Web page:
A few students have asked to see the column I wrote on the proposed campus-wide smoking ban here at USU. It was published in our campus newspaper, The Utah Statesman. Click here for my article, click here for a nice article on the topic from fellow philosopher Charlie Huenemann. Here is my article in full:
I applaud Ms Frischknecht’s desire to let student voices be heard in the debate about the proposed smoking ban. However we should be wary of the majoritarianism that would follow from making the rule based on the most voiced opinion. Instead of simply counting voices, we should pay attention to the operative principles behind those opinions. Why do people support the ban and do they have principled reasons for doing so?
At best, those advocating the smoking ban are making an argument based upon the harm principle. The harm principle is that principle of jurisprudence that would justify the prohibition of any action that causes direct harm to others. Cases such as murder or theft are the most obvious examples of this principle at work. Now there is plenty of evidence that second-hand smoke is harmful to others in indoor spaces. But the only studies I could find on outdoor smoking found that the pollutants were highly localized and that notable negative effects occurred only within 2 feet of the smoker. We might then think that you could avoid the ill effects of second-hand smoke outdoors by just not being a close talker. More seriously, I find it hard to believe that a quick walk across the TSC “smokers patio” or crossing paths with a smoker on a sidewalk has any measurably negative health effect at all.
But if the harm principle were the real motivation for the ban, those arguing we have a “right” to clean air would be much more interested in banning automobile traffic during inversions than banning smoking on campus. The effects of our bad air are far more detrimental to our health because the PM 2.5 levels are much higher and we are exposed for far longer periods of time. If they really wanted to make a difference with our air quality, they would take up unpopular proposals like making it even more inconvenient for students to park near campus so as to encourage public transportation use. But since I hear quite the opposite on those issues, I am skeptical that the harm principle is the real motivation behind the proposed ban.
What I think is really going on is that many students on campus just don’t like the smell of cigarette smoke and would prefer to never have to smell it on campus or, worse, they just prefer to never see anyone doing something they don’t approve of. But do such preferences, no matter how widely held, justify a ban?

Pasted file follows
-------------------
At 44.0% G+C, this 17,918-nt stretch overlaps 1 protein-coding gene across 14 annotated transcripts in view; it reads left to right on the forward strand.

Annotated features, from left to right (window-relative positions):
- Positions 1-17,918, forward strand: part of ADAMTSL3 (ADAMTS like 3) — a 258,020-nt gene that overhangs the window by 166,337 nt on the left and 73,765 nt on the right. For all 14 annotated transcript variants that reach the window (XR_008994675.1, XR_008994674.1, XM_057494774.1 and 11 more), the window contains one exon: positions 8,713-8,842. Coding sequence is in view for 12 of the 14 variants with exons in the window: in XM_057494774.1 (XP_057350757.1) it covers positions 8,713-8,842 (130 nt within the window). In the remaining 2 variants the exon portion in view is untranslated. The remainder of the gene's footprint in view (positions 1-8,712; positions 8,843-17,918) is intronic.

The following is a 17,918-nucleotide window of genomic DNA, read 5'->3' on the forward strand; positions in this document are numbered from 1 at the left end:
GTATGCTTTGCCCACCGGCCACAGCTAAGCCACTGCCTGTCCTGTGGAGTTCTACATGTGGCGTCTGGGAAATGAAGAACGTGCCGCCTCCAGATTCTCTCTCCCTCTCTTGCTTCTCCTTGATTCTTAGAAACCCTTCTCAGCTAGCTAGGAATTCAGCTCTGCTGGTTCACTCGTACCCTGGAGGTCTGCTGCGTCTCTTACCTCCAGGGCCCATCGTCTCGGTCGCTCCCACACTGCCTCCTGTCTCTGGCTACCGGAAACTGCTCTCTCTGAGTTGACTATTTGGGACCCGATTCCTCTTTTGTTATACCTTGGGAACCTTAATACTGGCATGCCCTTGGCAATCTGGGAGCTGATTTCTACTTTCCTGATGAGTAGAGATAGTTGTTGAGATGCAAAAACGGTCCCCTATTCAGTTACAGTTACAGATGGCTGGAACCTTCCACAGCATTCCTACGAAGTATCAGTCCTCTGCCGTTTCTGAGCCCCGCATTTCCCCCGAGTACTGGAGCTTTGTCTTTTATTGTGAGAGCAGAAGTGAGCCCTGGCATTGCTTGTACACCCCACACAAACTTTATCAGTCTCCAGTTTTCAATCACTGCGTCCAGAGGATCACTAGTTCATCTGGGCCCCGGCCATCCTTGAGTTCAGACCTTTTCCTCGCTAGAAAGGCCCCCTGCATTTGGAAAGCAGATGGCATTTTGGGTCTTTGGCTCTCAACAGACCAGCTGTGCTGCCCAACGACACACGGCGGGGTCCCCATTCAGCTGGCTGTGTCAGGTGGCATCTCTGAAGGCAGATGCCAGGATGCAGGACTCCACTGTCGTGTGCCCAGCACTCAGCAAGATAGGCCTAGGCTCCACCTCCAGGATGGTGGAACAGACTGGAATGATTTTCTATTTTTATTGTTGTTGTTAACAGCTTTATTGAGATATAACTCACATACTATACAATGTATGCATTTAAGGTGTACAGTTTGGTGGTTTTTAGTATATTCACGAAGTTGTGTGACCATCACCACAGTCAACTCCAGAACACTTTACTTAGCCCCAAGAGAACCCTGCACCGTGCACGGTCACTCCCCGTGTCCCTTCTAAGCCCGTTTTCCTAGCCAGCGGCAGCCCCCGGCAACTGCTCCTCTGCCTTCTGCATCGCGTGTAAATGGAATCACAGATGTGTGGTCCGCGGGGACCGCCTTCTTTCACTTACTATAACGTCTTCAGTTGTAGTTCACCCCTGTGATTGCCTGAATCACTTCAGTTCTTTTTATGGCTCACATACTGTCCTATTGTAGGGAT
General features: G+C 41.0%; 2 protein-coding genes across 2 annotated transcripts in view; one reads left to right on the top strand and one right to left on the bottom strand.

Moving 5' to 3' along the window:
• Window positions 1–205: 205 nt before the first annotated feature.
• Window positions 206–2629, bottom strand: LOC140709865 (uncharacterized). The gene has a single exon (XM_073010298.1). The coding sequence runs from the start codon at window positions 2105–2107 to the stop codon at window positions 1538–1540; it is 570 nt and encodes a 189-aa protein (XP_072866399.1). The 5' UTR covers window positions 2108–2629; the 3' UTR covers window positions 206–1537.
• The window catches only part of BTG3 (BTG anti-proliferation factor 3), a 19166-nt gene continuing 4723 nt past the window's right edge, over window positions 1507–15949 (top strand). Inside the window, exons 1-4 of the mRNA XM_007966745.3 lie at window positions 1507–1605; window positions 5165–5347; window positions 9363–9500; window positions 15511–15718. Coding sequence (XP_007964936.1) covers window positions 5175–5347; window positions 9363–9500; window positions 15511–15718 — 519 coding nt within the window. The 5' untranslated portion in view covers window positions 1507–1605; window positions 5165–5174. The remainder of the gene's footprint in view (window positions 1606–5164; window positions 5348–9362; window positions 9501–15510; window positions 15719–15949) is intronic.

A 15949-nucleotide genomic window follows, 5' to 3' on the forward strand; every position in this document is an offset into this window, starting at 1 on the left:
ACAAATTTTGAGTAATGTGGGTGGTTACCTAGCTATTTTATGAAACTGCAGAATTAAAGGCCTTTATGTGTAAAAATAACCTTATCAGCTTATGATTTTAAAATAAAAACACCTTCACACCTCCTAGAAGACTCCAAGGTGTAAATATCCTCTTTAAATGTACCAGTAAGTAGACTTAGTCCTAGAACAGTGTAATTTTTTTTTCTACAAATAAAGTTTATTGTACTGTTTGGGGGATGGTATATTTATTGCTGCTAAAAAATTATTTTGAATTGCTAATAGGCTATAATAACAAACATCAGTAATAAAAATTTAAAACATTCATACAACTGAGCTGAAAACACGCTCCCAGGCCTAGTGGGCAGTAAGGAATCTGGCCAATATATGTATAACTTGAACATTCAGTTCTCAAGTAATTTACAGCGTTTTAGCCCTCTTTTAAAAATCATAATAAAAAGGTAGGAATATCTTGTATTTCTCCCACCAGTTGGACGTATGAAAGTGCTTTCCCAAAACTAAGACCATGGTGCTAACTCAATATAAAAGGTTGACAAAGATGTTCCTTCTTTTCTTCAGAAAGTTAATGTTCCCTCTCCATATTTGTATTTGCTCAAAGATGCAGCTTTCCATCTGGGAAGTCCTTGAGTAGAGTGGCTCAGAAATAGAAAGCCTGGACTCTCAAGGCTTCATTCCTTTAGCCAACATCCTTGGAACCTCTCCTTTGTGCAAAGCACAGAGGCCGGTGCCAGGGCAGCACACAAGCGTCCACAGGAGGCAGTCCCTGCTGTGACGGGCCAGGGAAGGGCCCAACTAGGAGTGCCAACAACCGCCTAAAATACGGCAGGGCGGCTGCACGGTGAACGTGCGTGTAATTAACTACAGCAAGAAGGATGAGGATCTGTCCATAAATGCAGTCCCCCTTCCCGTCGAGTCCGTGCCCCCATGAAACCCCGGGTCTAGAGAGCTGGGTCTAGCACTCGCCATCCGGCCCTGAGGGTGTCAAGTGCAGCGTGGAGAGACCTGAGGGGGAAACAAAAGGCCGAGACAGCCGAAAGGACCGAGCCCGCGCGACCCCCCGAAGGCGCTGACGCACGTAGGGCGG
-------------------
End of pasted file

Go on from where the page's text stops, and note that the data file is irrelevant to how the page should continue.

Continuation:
When I consider this question, my mind turns to a comment J.R.R. Tolkien made in a letter to his son: “The most improper job of any man, even saints (who at any rate were at least unwilling to take it on), is bossing other men. Not one in a million is fit for it, and least of all those who seek the opportunity.”
In a state widely known for its libertarian leanings and its emphasis on free agency, it is odd to find such enthusiasm for a rule that basically bosses other people about. If the smell of cigarette smoke is a sufficient menace, there are other ways of dealing with it that fall well short of the bossiness of this proposed campus-wide ban. Enforcement of the existing 25 feet from building entrance ban would be the place to start. If this is not enough, we might consider creating established smoking zones in identified problem areas.
Much of my argument has depended on the claim that the motivation behind the smoking ban is not a principled argument but rather an attempt to force majority preferences on the whole campus community. But let us suppose I am wrong about this. Even if it were a moral issue, I would argue that we should not have a campus-wide ban. I do not say this because I think the law and morality are divorced. Quite to the contrary, as one who subscribes to the natural law I think morality is the ultimate justification for the law. But no advocate of the natural law believes that we should use the law to prescribe every virtue or forbid every vice. As Saint Augustine notes, “The law which is framed for the government of states, allows and leaves unpunished many things that are punished by Divine providence.” Saint Thomas Aquinas argues that the attempt to forbid all vices will actually backfire. Given the inability to legally enforce the whole of morality, laws that try to do too much will be ignored and this will result in an evil even greater than the forbidden vice – namely a general contempt for the rule of law. As such, our human law should not attempt to prohibit or forbid everything that violates the natural law or the eternal law. To the particular issue at hand, the campus-wide smoking ban would be a token ban. It would be unenforced and likely unenforceable, thus inviting Aquinas’ concern about fostering contempt for, in this case, other campus rules.
I would encourage the USU/SA representatives and students across campus to back away from the temptation to use what power they have to enforce majority preferences on the few. The greatest virtue for anyone in a ruling class is knowing that the thing to do with power is to restrain its use.